Initialize Your Own Android Library Project from Scratch

In many business we saw that not only application can succeed but a tools or plugin can be too. So that’s the basic principle of SAAS or Software as a Service. SAAS was built to help other softwares.

So how about SAAS in mobile engineering? Yes we can use that principle on mobile. In Android we call that library project. Library is a module that can’t be run independently. It needs to be run from application module.

So why is library becoming more important now?

  • Can you imagine when initializing project you need to build your own HTTP call handlers, database handlers, image loaders?
  • In the middle of running project you need to add some specific functions. For example: real time notifications. 
    Can you imagine that you need to write it yourself? Why not using existing library?
  • Library module can help us decoupling recurring task that we need to write every time we start a project.

Nowadays Android has many popular libraries. Be it open source, closed source or even paid one.

  • Open source → the source code was publicly available. You can even customize it for your requirements. 
    For example: Retrofit, RxJava, OkHttp, Glide, etc.
  • Closed source → the source code was not publicly available. You can use the provided binary but you can’t modify it.
    For example: Android Support library, Google Play Services library, etc.
  • Paid → closed source and need to pay to use the binary.
    For example: PubNub, Stripe, etc.

To build an Android library, you can initialize your project with Android Studio and add a library module then you can start writing on it.

Initialize Library Instance Class

Have you ever used Retrofit ? It have easy to use builder pattern so people can use it easily.

Imagine people can use your library like above codes at initExampleLibrary method. Using builder pattern like above codes is recommended because it’s easy to read and write by our library user.

For the builder pattern implementation example you can look at first part on ExampleLibrary class. It has inner class named Builder that must be used to make an ExampleLibrary instance because its constructor itself is private.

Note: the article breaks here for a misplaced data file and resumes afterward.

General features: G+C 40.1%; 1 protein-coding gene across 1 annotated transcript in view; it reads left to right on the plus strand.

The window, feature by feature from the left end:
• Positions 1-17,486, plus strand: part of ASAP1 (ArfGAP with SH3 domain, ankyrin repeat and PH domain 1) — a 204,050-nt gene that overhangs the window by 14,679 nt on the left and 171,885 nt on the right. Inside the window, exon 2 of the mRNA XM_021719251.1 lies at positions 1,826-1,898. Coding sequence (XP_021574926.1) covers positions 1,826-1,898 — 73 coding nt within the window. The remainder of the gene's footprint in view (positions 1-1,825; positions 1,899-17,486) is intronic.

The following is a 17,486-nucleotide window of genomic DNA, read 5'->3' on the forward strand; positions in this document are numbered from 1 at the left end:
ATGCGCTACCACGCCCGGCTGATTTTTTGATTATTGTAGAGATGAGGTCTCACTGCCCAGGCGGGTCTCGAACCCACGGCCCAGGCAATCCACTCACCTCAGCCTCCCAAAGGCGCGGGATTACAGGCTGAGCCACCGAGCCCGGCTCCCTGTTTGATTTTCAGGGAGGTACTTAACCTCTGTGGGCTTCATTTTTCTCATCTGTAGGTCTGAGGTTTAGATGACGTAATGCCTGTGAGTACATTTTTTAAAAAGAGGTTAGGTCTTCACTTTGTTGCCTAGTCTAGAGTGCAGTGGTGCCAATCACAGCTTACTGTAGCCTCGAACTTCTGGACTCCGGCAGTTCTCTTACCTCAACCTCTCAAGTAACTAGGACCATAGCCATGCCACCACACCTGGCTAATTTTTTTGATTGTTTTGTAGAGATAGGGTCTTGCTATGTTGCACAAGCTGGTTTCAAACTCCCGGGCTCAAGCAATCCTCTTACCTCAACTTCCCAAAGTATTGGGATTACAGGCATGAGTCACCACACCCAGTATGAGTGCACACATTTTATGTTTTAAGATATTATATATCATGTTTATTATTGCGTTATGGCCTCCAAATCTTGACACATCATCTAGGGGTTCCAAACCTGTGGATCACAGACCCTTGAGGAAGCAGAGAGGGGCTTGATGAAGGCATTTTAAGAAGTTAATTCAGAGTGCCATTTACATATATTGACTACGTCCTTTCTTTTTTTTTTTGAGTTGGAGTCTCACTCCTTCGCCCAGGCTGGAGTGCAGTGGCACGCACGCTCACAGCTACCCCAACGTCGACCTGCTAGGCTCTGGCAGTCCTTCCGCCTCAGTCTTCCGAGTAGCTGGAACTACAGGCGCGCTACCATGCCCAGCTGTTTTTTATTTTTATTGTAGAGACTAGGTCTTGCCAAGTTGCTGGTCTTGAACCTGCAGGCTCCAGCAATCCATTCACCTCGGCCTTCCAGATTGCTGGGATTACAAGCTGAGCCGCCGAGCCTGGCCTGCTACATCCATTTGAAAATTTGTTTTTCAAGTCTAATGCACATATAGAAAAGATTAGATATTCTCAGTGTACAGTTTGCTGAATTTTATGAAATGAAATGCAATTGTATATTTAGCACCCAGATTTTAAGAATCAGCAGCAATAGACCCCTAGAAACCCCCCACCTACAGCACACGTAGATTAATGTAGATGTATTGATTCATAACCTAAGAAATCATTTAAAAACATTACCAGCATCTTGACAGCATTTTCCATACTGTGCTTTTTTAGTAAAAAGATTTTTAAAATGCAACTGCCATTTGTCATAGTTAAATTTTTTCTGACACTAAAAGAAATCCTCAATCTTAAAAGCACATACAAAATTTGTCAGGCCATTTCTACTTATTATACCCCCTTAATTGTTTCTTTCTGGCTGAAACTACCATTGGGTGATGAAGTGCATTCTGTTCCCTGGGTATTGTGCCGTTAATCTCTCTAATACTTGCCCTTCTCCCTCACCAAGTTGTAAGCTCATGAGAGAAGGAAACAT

Public Function or Method in Library Instance

After initializing the library, user will start using your library. To keep it simple you need to make your public function or method directly on your library instance. User who want to use that function don’t need to know what happen inside this function so we need to make it is simple.

Look at above code blocks. When using the library you can make a static getter method to get your ExampleLibrary instance. In above example I use getInstance() method name. Then user can directly use the public function provided by your library without knowing what happens inside the library.

To make that happens, you need to make your library instance class as your user gate when using your library so if there are any internal implementation changes users don’t need to change their implementation.

Obfuscate Everything

When you published your library you can use proguard to obfuscate everything that doesn’t need to be exposed to users. Any internal implementations should be obfuscated. Consider this is a must when you are publishing paid or closed source library. The advantage of this was your binary size and the methods count should be smaller so application who uses your library won’t affected much by your library.

Look at above code blocks. In your library build.gradle you need to set minifyEnabled to true to enable the proguard obfuscation. Don’t forget to set consumerProguardFiles to automatically add your proguard rules into your library user.

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